Celebrated African-American photographer Dawoud Bey said he was “pleased” that he had won one of this year’s coveted MacArthur Foundation “genius” grants on Wednesday, but his reaction was as understated as his contribution to 40 years of chronicling Black life in America through a steady stream of captivating still images.
The New York City native-turned Chicagoan was one of 24 recipients of the genius grants, defined as “unrestricted fellowships to talented individuals who have shown extraordinary originality and dedication in their creative pursuits and a marked capacity for self-direction.” He was one of six Black people in this year’s winning class of MacArthur fellows.
Bey blossomed as a photographer through various, mostly black-and-white portraits featured in a series of books, such as his 2013 project “Birmingham: Four Girls and Two Boys,” which was timed to coincide with the 50th anniversary of the 16th Street Baptist Church bombing in Alabama. He had previously gained renown for his exhibit named “Dawoud Bey: The Chicago Project,” as well as a book of photos entitled “Harlem, U.S.A”, which documented the historic African-American neighborhood in New York City.
Bey has recently changed the focus of his photography from portraiture to places, he told the Chicago Tribune.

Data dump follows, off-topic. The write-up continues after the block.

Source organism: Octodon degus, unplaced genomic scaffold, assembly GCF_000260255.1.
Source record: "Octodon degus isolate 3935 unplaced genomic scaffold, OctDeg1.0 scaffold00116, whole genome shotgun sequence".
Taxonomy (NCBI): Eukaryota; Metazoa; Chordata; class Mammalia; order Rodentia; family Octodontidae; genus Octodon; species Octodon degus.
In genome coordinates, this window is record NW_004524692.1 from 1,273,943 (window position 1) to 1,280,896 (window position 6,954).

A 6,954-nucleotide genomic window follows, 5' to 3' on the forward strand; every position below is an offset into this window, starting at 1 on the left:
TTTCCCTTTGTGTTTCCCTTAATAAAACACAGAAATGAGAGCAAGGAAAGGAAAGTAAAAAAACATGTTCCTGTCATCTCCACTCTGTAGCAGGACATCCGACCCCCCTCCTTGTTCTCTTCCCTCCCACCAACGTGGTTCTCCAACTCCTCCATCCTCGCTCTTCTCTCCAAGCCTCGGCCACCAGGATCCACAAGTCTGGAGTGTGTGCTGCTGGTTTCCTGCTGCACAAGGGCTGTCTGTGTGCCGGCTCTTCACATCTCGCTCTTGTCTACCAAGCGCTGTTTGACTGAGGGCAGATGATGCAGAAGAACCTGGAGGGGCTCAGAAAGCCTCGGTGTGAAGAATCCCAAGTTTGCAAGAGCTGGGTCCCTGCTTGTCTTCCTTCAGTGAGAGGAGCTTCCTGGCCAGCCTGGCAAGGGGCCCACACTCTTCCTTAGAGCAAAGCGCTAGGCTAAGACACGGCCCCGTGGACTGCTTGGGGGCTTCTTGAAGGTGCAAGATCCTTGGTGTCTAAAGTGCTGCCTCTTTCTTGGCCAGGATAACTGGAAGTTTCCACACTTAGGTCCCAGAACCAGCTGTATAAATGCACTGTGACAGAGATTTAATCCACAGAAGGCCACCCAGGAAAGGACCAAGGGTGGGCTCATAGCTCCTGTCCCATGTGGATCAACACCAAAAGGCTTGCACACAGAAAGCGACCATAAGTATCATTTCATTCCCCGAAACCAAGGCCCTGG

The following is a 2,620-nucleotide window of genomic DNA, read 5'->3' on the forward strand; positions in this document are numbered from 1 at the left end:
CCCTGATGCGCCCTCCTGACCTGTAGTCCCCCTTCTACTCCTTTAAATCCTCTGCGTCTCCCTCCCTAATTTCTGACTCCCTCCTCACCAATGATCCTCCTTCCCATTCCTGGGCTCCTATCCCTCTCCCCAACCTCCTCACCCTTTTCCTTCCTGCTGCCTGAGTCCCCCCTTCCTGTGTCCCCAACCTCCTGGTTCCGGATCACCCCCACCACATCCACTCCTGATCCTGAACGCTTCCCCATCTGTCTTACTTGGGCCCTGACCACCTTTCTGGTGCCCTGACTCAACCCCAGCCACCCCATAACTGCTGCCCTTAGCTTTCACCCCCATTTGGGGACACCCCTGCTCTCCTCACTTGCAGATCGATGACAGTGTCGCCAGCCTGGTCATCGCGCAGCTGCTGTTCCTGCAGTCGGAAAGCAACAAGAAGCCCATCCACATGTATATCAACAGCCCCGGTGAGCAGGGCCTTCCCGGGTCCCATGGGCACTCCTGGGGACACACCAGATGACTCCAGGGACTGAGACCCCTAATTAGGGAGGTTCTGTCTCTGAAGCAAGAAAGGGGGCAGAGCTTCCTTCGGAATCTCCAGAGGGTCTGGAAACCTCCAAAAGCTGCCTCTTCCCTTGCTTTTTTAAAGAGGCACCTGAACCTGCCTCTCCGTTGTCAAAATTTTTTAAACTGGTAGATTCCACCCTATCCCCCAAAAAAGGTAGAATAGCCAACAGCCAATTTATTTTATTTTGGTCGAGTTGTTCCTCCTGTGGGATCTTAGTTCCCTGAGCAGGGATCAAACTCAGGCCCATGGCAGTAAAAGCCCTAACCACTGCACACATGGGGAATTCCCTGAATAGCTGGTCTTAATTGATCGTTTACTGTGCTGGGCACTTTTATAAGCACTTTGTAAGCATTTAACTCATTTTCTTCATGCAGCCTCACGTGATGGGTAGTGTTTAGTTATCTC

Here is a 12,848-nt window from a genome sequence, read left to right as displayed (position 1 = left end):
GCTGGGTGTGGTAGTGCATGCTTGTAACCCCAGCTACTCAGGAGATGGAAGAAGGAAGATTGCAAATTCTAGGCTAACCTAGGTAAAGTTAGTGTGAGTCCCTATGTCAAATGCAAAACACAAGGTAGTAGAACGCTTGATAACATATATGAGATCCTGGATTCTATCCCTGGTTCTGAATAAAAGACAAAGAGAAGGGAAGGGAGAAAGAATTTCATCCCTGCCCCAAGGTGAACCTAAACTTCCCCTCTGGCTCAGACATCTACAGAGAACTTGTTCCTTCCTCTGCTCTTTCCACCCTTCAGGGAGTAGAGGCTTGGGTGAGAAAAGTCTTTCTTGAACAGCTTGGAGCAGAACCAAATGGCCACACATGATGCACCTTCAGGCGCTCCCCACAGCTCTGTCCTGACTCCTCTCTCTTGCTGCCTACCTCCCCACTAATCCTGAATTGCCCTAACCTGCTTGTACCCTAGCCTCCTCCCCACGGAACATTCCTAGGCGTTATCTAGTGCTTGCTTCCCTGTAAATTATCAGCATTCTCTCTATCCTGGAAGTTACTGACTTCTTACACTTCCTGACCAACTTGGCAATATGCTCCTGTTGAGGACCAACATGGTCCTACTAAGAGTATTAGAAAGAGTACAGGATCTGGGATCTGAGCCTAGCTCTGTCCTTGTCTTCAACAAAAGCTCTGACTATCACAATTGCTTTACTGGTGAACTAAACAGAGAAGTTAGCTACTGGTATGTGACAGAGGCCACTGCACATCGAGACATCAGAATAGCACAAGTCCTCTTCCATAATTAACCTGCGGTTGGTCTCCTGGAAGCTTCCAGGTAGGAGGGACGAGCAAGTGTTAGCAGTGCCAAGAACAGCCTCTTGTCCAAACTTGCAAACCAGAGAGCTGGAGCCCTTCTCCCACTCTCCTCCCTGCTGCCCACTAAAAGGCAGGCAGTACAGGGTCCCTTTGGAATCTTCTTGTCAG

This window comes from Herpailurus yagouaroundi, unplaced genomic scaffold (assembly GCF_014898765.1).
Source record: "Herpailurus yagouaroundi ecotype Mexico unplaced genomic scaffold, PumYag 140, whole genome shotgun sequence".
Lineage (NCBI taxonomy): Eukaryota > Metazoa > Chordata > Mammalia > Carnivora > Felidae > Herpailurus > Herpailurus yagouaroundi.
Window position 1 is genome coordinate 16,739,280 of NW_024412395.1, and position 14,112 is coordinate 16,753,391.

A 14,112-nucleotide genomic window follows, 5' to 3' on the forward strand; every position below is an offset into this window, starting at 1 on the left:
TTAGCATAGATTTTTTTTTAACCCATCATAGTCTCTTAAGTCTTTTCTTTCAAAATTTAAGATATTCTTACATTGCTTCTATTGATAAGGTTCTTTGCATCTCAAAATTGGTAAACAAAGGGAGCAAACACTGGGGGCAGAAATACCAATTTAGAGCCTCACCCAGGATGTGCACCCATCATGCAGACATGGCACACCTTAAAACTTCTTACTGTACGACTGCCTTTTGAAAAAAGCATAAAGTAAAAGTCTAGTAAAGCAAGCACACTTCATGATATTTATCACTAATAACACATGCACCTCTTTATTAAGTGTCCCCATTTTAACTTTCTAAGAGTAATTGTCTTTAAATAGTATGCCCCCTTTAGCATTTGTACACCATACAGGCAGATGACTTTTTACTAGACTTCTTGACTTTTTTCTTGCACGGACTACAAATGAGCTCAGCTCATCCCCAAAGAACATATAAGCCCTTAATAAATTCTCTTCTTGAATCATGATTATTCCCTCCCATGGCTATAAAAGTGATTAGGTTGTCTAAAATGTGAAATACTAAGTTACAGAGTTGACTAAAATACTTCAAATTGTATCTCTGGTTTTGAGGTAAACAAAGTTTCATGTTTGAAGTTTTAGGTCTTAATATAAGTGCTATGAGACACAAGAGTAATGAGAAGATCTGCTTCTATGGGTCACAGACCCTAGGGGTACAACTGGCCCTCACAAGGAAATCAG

“It’ll be nighttime landscapes, showing a sense of place, so very different for me,” he said in a story published Wednesday. “There will be no people in the pictures, and yet there will be, in the sense that it’s spaces where people once moved through. I don’t know if anyone will see this work and immediately recognize it as mine but I like that. I’m in a new period, and it feels good.”
For those unfamiliar with Bey’s work, below is a glimpse and brief introduction to the type off work that helped his iconic career soar to the heights that now includes a MacArthur fellowship.
White it was rare, some of Bey’s photos were taken in color, as shown below in the simply titled, “KEVIN,” taken in 2003.
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